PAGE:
The sharply clashing views of Reinhardt and Kozinski, who usually agree on free speech cases, reflects that the case poses "an enormously difficult issue — the tension between schools wanting to create a more tolerant learning environment and the important value of protecting the free speech of students," said Erwin Chemerinsky, a constitutional law professor at Duke University in North Carolina. He said that in recent years appellate courts had overwhelmingly sided with school officials who had restricted the speech of high school students.
But UCLA constitutional law professor Eugene Volokh said he found the majority opinion "very troubling…. This is very much contrary to basic principles that the 1st Amendment is viewpoint neutral. It protects hostile viewpoints as well as tolerant ones," Volokh said. He predicted that the issue would reach the U.S. Supreme Court.
The 9th Circuit decision stemmed from an incident in April 2004, when Harper, then a sophomore at Poway High School, wore the T-shirt to protest a Day of Silence at the campus intended, in the words of a school official, to "teach tolerance of others, particularly those of a different sexual orientation."
A teacher at the school told Harper that he believed the shirt was inflammatory, violated the school's dress code and "created a negative and hostile working environment for others." When Harper refused to remove the shirt and asked to speak to a school administrator, the teacher gave him a dress-code violation card to take to the front office.
After meeting with Harper, school Principal Scott Fisher said Harper could not wear the shirt on campus but declined to suspend him as Harper requested. Rather, Fisher required Harper to stay in the school's front office the remainder of day. He was not disciplined in any other way.
About six weeks later, Harper, represented by two Christian-oriented legal organizations, sued the school district, contending that both his right to free speech and freedom of religion had been violated. Harper asserted that wearing the T-shirt was "motivated by sincerely held religious beliefs" regarding homosexuality and that the school "punished" him for expressing them. He also said the school had "attempted to change" his religious views.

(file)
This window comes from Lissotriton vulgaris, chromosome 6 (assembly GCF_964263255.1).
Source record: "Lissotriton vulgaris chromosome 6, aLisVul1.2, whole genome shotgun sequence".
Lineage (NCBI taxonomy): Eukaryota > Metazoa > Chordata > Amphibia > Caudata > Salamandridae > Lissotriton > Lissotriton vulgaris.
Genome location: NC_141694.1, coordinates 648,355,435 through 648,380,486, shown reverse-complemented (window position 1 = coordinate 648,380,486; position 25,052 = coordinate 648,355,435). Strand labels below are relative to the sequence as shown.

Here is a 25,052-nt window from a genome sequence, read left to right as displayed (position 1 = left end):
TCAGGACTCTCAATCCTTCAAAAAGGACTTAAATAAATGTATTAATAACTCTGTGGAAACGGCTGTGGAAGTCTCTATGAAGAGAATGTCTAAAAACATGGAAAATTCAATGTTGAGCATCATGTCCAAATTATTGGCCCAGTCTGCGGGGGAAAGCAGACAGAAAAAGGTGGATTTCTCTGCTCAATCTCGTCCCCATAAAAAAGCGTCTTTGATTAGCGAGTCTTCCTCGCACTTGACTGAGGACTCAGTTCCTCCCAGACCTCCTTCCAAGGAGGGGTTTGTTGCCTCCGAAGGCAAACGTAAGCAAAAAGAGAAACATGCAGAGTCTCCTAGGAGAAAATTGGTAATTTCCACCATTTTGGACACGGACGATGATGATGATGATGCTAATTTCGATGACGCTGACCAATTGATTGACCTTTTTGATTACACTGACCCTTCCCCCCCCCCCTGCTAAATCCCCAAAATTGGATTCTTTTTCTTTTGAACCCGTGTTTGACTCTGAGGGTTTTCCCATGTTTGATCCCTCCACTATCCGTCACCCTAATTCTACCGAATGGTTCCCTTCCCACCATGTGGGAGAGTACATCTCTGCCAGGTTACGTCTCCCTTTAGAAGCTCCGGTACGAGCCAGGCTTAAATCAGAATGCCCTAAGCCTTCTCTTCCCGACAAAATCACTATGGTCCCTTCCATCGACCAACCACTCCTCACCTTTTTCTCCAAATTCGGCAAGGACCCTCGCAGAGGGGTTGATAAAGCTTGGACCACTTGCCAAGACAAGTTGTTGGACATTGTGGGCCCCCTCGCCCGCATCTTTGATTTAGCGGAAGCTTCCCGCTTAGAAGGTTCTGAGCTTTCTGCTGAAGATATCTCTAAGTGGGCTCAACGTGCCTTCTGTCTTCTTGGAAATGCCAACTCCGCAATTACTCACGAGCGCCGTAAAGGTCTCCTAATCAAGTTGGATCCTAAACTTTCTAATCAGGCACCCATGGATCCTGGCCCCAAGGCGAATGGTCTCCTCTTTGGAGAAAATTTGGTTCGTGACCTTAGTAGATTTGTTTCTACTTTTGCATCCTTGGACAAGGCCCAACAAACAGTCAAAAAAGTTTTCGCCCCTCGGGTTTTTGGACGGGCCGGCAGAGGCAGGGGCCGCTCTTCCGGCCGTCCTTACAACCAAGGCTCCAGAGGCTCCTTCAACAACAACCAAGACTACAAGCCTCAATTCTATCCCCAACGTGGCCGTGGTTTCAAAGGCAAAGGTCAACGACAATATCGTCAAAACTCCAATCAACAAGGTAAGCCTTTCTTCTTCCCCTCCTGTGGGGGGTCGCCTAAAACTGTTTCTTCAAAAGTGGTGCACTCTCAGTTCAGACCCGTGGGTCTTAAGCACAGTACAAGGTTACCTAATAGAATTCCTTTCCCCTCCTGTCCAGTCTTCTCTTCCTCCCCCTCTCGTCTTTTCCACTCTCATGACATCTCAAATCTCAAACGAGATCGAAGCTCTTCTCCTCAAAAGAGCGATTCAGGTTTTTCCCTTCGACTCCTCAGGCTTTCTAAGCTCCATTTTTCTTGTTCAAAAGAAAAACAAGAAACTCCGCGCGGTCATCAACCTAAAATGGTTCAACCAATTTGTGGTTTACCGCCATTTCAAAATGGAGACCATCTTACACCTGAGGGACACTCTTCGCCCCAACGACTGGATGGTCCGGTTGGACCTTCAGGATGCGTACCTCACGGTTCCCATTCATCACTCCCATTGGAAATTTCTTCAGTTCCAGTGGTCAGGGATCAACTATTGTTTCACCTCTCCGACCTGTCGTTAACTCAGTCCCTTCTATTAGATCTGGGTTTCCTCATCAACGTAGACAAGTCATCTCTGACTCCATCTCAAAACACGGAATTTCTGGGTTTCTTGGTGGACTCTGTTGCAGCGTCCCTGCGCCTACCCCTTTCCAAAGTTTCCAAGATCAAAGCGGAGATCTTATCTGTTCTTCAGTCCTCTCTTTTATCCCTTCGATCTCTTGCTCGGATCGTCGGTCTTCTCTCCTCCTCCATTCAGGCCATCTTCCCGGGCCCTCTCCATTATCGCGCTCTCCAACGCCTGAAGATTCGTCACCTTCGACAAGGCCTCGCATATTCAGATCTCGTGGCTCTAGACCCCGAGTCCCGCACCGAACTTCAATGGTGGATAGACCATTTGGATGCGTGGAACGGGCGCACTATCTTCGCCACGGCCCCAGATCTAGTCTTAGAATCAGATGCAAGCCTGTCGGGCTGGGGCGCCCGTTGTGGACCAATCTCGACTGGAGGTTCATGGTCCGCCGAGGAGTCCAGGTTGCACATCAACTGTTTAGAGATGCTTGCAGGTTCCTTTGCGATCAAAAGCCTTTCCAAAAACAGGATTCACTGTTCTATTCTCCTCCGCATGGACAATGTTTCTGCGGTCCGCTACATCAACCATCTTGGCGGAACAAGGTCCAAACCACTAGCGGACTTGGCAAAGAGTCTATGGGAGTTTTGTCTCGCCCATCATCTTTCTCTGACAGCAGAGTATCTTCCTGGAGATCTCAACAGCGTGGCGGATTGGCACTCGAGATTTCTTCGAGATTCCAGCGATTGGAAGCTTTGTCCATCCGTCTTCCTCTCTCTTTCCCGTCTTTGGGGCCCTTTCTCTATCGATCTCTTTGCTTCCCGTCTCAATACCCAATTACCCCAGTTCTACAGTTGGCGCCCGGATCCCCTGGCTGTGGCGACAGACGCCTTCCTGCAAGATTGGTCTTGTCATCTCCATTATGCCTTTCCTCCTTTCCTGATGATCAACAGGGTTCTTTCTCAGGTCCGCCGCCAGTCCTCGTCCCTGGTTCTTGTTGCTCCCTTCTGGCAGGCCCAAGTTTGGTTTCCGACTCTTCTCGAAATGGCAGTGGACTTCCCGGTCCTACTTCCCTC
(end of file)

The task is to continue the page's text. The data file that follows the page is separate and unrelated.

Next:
U.S. District Judge John Houston in San Diego ruled that Harper was not entitled to a preliminary injunction barring the district from enforcing its dress code. The 9th Circuit majority upheld Houston and rejected all of Harper's arguments. The panel has jurisdiction over federal appeals in California and eight other Western states.
At this stage, the 9th Circuit was reviewing Houston's ruling on the preliminary injunction. He is still considering Harper's larger constitutional challenge. However, Thursday's ruling will shape the rest of the case in a profound way.
Both Reinhardt, an appointee of former President Carter, and Judge Sidney R. Thomas, a Clinton appointee who joined the majority opinion, are strong supporters of the 1st Amendment. Their opinion emphasized that it was limited to high schools and elementary schools, and that the T-shirt would be permissible on a college campus.
The majority cautioned that "it is essential that students have the opportunity to engage in full and open political expression" and that "limitations on student speech must be narrow…. Accordingly, we limit our holding to instances of derogatory and injurious remarks directed at students' minority status such as race, religion and sexual orientation."